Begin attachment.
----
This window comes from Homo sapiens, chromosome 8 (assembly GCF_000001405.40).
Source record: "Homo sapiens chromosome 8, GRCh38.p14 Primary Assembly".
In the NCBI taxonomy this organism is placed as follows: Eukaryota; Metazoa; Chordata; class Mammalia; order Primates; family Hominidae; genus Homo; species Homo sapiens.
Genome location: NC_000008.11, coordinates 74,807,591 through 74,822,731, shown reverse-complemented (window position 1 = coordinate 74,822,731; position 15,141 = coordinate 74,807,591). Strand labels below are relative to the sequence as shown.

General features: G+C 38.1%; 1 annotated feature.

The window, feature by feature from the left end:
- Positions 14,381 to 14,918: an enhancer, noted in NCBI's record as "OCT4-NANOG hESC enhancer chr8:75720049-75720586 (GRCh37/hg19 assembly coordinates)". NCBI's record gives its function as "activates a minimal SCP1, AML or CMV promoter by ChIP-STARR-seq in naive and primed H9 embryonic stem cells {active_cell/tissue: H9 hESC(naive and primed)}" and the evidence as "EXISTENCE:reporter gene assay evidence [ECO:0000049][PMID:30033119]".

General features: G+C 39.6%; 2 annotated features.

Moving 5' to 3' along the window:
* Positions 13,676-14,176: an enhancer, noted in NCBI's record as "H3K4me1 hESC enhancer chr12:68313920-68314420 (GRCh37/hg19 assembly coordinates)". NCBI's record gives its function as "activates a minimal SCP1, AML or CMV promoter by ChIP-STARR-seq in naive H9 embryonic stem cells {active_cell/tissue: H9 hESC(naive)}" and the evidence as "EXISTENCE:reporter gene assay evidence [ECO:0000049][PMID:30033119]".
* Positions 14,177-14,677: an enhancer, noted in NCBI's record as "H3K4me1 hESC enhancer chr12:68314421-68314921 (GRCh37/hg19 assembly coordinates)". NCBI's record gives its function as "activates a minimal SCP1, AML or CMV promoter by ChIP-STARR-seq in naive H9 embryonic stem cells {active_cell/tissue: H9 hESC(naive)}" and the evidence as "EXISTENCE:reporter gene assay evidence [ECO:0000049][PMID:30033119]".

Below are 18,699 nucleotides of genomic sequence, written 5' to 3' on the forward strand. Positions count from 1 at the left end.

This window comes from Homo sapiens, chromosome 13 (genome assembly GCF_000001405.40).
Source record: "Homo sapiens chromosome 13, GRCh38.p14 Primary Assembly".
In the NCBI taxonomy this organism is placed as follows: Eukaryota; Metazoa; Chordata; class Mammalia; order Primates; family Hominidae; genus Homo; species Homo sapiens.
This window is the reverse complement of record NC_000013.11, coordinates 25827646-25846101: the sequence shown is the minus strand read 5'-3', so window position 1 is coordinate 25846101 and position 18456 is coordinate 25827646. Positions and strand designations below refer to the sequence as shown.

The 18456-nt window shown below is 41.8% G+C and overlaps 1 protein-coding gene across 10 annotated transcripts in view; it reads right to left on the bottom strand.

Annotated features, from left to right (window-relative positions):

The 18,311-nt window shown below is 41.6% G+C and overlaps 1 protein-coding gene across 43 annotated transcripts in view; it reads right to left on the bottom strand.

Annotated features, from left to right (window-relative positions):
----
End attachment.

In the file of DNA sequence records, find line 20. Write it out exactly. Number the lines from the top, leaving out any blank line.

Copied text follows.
Annotated features, from left to right (window-relative positions):